2 min

Dawning of Day Three

As Day Three begins, we see Stephen Harper still in Vancouver, Michael Ignatieff in the GTA and Jack Layton in Regina. Word has it Harper will unveil a policy on family income-splitting – a major sop to the socially conservative family-values crowd.

At his big Montreal rally last night, Ignatieff brought up some Quebec-tailored talking points: the issue of gun control and what it said to the victims of the Polytechnique massacre; Harper’s attacks on women’s rights; and crime prevention versus throwing teenagers in prison – during the last election, Harper’s law-and-order plans became a sticking point in Quebec, which has a successful youth-criminal-justice system. Ignatieff also added the term “internationally minded” to his list of why the Liberals are the better alternative to the Harper government. Over the Twitter machine, one particular pundit noted that Ignatieff is bringing back big revival-style rallies when most leaders have virtually abandoned them.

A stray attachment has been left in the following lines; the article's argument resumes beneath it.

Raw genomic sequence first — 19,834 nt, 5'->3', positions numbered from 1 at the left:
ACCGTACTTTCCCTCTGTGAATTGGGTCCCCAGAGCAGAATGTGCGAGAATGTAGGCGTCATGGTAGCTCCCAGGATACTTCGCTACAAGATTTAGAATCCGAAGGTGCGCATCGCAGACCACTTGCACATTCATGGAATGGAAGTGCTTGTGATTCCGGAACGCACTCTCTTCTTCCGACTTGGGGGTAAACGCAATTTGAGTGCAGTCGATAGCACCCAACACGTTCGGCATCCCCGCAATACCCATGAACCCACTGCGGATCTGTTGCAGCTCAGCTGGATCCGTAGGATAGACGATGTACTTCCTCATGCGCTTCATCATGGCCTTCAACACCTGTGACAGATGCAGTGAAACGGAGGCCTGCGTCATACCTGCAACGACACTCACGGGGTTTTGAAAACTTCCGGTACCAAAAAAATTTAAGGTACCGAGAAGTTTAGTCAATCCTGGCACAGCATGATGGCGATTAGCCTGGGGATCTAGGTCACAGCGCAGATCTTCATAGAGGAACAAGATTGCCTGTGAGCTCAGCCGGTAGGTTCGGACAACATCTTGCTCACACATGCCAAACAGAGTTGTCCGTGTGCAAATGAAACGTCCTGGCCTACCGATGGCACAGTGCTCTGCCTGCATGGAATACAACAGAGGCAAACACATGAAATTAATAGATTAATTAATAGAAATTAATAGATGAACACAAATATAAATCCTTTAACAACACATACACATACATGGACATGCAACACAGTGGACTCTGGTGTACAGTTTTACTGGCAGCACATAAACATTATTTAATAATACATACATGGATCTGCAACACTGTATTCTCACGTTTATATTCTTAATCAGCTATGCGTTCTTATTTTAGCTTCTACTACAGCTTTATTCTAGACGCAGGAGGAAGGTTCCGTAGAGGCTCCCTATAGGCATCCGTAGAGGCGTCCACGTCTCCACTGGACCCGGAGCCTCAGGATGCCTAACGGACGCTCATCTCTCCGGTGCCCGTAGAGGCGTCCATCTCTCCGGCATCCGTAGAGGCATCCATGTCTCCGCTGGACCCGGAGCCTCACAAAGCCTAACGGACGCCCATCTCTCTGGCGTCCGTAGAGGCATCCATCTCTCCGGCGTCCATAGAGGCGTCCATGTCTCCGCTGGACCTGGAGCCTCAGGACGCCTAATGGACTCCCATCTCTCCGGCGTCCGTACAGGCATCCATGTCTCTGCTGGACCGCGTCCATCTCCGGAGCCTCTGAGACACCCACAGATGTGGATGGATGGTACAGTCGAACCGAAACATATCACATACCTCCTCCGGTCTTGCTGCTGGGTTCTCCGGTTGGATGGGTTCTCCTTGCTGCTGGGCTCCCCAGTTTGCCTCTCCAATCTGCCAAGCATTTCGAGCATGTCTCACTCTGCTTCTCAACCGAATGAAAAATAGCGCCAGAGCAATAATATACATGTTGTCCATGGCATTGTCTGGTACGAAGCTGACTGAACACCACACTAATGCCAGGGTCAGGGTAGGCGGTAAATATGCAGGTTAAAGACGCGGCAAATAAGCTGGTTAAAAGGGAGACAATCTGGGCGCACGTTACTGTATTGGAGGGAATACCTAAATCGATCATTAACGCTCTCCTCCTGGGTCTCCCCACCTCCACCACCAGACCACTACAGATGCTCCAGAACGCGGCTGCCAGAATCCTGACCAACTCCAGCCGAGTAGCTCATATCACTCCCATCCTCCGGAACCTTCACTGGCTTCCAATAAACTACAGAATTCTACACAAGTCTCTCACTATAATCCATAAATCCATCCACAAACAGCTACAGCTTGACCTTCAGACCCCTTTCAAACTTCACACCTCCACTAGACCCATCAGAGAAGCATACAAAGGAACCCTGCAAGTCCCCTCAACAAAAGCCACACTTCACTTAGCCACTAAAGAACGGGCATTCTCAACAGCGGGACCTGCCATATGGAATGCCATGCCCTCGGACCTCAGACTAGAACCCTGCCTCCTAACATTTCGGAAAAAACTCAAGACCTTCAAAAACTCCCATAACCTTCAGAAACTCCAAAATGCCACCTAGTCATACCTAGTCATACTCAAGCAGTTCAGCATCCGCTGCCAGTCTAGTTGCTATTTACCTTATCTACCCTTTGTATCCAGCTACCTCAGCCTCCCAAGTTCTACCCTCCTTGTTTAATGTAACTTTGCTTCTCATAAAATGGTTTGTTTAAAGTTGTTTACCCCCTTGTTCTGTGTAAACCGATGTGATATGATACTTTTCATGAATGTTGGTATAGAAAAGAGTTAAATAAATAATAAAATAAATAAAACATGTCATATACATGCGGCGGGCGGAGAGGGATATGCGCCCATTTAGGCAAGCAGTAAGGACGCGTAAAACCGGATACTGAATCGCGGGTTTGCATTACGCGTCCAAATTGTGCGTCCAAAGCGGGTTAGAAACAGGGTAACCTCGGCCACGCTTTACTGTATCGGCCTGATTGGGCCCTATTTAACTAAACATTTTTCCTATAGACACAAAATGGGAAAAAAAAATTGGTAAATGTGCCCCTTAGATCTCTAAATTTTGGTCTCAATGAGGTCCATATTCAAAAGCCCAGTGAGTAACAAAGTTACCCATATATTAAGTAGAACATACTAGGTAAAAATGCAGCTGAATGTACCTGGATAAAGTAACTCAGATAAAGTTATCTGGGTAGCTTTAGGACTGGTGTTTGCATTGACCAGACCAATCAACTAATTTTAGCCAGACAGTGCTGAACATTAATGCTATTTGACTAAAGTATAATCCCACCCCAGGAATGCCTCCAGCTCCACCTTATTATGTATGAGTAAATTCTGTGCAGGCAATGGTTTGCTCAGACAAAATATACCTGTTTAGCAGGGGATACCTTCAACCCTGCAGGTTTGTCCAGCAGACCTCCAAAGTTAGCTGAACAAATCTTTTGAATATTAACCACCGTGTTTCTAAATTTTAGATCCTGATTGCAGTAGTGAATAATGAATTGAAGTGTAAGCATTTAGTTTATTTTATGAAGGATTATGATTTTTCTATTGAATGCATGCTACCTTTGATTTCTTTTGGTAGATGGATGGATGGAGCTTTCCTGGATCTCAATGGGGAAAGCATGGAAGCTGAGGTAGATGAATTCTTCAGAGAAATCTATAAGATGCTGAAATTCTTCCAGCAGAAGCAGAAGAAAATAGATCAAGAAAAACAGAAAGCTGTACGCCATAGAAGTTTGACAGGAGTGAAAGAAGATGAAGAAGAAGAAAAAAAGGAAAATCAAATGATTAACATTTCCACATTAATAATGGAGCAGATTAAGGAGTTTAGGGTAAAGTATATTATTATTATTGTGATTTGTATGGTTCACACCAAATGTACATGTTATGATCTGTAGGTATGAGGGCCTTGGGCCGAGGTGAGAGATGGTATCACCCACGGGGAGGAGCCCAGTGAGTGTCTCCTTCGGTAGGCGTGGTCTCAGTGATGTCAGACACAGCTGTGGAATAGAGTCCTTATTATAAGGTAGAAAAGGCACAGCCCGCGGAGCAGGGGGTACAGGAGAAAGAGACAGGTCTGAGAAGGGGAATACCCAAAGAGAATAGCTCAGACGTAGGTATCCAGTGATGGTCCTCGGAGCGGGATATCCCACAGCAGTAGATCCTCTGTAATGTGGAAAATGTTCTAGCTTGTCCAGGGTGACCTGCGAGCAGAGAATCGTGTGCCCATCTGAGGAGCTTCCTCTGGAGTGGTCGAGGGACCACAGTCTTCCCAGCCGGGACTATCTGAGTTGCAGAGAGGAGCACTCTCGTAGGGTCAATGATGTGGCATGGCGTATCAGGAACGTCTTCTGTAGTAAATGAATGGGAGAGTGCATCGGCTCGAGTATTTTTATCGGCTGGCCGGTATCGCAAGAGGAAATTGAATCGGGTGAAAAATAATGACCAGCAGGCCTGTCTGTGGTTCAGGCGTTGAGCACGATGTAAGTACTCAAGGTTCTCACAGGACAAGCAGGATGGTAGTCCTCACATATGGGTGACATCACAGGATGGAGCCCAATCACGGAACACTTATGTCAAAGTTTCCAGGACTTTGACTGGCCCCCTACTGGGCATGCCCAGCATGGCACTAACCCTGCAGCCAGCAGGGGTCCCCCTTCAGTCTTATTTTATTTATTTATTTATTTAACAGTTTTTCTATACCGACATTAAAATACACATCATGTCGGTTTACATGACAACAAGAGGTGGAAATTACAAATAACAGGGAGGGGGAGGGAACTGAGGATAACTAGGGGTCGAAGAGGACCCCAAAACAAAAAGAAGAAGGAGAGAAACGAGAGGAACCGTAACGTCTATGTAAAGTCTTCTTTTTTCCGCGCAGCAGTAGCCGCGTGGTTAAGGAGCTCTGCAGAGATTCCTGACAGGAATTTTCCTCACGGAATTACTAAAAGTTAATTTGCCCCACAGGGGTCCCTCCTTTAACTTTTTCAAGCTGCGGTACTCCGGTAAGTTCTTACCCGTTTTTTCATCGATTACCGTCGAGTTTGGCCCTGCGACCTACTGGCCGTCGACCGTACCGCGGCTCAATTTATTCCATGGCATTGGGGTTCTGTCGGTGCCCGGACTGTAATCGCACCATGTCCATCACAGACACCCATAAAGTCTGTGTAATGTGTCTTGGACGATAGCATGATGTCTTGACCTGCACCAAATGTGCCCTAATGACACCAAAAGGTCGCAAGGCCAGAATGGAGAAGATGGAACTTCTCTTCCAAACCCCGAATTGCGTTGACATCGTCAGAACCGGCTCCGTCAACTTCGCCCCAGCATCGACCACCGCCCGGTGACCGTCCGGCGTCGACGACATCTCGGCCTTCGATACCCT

In contrast to Ignatieff’s high-energy rally, Harper's Burnaby, BC, gathering was subdued. He lamented that this is an election he is reluctant to be in: MPs should be in Ottawa working on the economy. (He didn't say what they would be doing, but one imagines them passing his bills, no matter how unrelated, and thinking good thoughts.) He then walked in talk-show style through a carefully screened crowd with a wireless microphone (and teleprompters off to the sides); he gave a speech that repeated every talking point of dubious veracity in the book as he touched on coalition bogeymen, carbon taxes and EI premium hikes (which he is actually implementing). After each budget point he outlined, he’d prompt the audience with "Conservatives say…," to which “Yes” was answered. Harper followed each with “the coalition says no.”

Elsewhere, the CBC fact-checks Harper’s absurd revisionist history of coalitions.

John Geddes takes a look at the ethnic considerations of Harper’s first campaign stop in Brampton.

Here are some day two recaps of Layton’s stops, Harper’s use of fear and Ignatieff's going up against the Bloc in Quebec.

And the Toronto Star is breaking a story about a Conservative candidate who was lobbying for the firm selling those pesky F-35 fighter jets. Perhaps this will make some additional hay on the trail today.
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